Multitasking: If you Must do it, Do it Right |

Multitasking: If you Must do it, Do it Right


Are we really more efficient and productive when we multitask? Not really. Studies have shown that multitaskers, in fact, aren’t necessarily more productive or efficient than those who focus on one task at a time. And, they don’t really manage to do more than one task at a time, anyway. So why do we do it?

“[People who multitask] are not being more productive—they just feel more emotionally satisfied from their work,” that is what a study by researcher Zhang When found, as mentioned in What Multitasking Does to Our Brains. Article author Leo Wildrich goes onto say, “She mentioned that if we study with our books open, watch TV at the same time and text friends every so often, we get a great feeling of fulfillment. We are getting all these things done at once, and we feel incredibly efficient.”

Nothing screws up multitasking more than just jumping from task to task haphazardly.

Admit it; there is something sort of intoxicating about having several devices open and working on them all. We all know we are going to do it. So, let’s check out some tips from How to be a Multitasking Genius, by author Robine Fisher.

Make a list of everything you need to accomplish and group similar tasks. Multitasking 101, right? How much time you waste in a day doing thinking about what you need to do next? Or trying to remember what you needed to get done? Or getting distracted by tasks that really weren’t that important?

Fisher suggests listing everything you need to get done, even down to menial tasks. Cross off the tasks as you finish them to keep track. If possible, group similar tasks together to maximize your organization.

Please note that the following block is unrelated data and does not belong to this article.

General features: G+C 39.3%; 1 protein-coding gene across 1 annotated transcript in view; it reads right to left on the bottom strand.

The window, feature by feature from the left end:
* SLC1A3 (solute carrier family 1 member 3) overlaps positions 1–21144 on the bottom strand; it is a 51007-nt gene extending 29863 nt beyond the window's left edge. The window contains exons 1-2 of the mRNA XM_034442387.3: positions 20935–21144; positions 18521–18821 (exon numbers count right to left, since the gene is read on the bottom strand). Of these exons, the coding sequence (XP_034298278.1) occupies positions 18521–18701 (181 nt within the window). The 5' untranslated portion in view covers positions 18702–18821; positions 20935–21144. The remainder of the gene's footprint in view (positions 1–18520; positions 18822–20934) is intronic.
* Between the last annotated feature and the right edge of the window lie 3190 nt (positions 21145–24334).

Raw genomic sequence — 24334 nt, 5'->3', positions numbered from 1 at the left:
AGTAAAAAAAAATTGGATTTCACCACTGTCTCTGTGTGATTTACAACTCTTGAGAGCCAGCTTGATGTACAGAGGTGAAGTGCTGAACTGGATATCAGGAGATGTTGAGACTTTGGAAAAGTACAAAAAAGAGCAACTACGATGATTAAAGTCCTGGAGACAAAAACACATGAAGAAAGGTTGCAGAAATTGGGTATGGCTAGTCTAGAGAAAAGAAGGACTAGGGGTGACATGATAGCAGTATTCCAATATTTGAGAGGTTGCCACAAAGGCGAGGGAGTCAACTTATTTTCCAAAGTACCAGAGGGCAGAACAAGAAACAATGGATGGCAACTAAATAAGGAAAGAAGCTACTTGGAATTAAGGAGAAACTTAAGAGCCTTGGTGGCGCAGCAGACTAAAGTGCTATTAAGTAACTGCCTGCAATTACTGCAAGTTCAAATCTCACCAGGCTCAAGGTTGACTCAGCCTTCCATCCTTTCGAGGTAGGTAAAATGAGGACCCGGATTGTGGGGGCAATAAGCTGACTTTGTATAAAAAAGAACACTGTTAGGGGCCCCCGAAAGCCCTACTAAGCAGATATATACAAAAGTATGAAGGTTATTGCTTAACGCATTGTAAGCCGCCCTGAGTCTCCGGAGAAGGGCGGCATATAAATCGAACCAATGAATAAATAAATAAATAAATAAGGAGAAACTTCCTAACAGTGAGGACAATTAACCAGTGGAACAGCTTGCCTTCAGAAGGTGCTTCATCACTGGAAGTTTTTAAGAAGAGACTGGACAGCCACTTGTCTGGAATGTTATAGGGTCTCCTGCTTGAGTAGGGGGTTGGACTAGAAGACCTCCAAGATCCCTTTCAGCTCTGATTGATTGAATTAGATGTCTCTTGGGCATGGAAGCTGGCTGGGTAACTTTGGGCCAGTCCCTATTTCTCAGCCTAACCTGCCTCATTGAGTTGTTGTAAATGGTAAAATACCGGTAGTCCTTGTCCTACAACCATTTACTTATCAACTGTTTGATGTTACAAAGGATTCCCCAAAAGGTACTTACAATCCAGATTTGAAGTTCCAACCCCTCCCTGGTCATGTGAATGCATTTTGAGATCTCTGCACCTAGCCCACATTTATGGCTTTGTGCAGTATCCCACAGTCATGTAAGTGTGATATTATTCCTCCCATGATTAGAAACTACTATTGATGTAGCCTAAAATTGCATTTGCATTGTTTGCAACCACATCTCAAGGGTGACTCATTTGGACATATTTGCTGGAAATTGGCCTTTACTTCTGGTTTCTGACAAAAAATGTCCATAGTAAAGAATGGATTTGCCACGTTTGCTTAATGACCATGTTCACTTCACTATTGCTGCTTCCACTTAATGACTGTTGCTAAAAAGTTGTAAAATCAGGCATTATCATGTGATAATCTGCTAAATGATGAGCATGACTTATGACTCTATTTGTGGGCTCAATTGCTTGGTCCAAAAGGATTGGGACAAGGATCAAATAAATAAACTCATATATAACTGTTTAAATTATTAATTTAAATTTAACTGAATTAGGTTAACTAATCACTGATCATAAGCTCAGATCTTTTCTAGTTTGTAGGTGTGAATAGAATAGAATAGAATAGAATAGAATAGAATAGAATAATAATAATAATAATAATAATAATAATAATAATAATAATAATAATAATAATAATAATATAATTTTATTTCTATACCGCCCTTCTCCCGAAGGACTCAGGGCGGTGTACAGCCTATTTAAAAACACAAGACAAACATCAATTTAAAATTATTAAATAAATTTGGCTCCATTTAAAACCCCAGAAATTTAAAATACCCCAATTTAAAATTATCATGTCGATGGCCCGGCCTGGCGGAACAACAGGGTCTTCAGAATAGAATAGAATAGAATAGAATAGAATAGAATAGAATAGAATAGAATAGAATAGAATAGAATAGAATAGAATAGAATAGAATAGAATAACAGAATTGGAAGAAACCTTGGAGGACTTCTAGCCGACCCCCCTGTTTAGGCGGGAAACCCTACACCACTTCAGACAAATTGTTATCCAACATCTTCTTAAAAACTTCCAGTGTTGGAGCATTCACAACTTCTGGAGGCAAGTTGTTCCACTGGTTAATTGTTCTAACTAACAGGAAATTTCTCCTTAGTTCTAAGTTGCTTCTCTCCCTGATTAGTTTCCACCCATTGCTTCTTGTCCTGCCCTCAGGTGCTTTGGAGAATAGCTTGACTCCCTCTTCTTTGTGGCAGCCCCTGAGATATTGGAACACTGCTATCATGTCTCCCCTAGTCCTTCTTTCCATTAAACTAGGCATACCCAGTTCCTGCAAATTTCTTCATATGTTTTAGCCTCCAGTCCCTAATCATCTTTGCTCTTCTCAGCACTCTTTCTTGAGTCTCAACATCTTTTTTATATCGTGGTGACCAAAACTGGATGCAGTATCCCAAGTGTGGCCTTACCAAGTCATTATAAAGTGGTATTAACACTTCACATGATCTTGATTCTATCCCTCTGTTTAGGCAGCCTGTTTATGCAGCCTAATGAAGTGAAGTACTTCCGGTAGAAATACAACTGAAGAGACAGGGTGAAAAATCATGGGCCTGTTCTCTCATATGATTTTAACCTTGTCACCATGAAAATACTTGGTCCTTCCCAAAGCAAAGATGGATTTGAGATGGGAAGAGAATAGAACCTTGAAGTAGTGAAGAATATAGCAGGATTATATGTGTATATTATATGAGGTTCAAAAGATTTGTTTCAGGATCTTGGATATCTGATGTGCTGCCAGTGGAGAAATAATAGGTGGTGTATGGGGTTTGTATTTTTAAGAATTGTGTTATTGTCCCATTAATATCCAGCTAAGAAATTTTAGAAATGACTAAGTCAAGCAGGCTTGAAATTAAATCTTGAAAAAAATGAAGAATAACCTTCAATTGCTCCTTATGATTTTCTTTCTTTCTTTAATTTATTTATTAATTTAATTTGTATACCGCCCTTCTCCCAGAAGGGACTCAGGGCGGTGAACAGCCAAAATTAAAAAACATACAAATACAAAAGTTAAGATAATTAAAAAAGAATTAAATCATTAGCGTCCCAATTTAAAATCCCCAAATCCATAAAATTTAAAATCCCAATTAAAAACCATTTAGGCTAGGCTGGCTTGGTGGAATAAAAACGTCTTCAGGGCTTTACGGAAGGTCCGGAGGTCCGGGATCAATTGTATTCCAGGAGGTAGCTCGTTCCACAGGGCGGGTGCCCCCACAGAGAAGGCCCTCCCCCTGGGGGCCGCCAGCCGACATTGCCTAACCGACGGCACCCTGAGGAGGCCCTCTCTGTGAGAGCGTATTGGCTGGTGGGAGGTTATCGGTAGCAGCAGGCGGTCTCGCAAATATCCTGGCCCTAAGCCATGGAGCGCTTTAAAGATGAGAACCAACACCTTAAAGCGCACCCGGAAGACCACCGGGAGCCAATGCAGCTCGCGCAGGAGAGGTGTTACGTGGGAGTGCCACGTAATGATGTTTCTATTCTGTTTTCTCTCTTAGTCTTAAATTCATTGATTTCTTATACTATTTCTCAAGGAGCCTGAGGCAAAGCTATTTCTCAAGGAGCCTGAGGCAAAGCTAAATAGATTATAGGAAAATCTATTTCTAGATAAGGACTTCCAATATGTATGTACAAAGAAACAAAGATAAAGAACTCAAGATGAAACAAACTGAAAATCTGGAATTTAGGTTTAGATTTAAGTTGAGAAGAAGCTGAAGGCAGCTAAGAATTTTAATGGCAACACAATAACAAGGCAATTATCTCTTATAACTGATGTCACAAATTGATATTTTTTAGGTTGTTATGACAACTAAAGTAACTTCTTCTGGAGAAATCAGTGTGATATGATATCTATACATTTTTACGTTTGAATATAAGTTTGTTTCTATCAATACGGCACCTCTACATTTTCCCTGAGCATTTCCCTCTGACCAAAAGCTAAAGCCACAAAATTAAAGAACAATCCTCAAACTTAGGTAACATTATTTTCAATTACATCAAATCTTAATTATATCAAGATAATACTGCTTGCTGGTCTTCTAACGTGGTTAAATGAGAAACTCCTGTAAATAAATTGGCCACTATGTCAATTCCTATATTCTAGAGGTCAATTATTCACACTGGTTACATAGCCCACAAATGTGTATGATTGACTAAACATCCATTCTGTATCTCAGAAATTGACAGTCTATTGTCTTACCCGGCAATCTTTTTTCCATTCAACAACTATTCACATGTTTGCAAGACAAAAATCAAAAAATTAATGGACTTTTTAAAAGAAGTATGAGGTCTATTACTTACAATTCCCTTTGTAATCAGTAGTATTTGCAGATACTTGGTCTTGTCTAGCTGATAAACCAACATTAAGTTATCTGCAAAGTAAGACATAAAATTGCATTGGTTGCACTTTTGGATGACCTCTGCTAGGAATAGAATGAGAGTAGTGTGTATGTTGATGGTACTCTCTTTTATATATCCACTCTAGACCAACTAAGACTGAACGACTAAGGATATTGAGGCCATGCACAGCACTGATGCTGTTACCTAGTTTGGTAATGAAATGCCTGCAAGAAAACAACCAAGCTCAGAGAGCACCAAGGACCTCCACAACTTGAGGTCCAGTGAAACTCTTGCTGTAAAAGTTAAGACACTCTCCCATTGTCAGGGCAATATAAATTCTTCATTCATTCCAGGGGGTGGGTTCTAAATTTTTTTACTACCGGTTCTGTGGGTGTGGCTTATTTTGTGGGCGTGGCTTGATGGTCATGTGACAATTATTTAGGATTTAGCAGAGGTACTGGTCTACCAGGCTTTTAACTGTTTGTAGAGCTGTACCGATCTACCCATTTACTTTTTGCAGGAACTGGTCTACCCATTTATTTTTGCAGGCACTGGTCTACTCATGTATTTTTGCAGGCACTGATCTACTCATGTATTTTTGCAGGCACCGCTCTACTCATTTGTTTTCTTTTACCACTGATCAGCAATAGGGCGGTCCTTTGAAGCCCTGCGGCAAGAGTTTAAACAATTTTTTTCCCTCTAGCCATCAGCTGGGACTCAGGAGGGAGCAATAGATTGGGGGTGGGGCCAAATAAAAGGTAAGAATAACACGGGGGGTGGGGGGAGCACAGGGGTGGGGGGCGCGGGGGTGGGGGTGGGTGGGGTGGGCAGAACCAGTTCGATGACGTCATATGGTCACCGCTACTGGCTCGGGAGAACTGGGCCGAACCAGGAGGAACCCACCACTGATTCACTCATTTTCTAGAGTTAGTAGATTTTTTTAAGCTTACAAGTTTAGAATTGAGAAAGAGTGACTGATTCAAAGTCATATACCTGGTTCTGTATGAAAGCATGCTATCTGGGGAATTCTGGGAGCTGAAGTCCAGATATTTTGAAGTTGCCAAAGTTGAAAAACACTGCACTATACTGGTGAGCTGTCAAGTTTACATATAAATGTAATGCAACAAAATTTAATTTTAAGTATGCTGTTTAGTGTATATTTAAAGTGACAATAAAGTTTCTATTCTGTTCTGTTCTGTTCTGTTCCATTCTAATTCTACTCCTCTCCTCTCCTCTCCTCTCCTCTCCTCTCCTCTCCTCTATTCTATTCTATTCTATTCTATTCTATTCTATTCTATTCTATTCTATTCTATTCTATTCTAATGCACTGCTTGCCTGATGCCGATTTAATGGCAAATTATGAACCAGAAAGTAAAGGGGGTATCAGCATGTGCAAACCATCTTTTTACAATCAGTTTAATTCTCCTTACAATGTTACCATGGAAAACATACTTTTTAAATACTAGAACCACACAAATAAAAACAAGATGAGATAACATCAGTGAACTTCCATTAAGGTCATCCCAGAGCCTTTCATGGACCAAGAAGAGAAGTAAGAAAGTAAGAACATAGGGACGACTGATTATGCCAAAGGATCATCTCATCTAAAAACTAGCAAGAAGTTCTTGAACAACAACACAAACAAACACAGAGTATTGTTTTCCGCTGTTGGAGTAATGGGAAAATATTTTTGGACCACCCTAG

Master The Pomodoro Technique. “One of the reasons people multitask is because they can’t handle doing a single task for a long period of time. With The Pomodoro Technique, you take a five minute break in between 25 minutes of working,” says Fisher.

So, you work on one task for 25 minutes, take a five minute break, then start on another task for the next cycle. It keeps each task divided equally by time and keeps the multitasking organized and orderly.

Allot proper divisions of tasks. Nothing screws up multitasking more than just jumping from task to task haphazardly. Stopping and starting at random moments, or mid-task, gets nothing done. And it certainly gets nothing done well. Make sure that you reach a proper stopping point in each task before you start the next one.

Use time management apps. There are tons of time management apps out there to help you stay on track. Fisher suggests Remember the Milk to help you make to-do lists and to help you master The Pomodoro Technique. There are several more that can keep you on track at Top 15 Time Management Apps and Tools.

The key to multitasking is to make sure that you aren’t just doing a lot of stuff to do a lot of stuff. You want to make sure that at the end of the day, you are getting work done and getting results. If you find yourself with a few minutes to spare or want to kick-start your multitasking, check out this 1-minute trick to boost your productivity.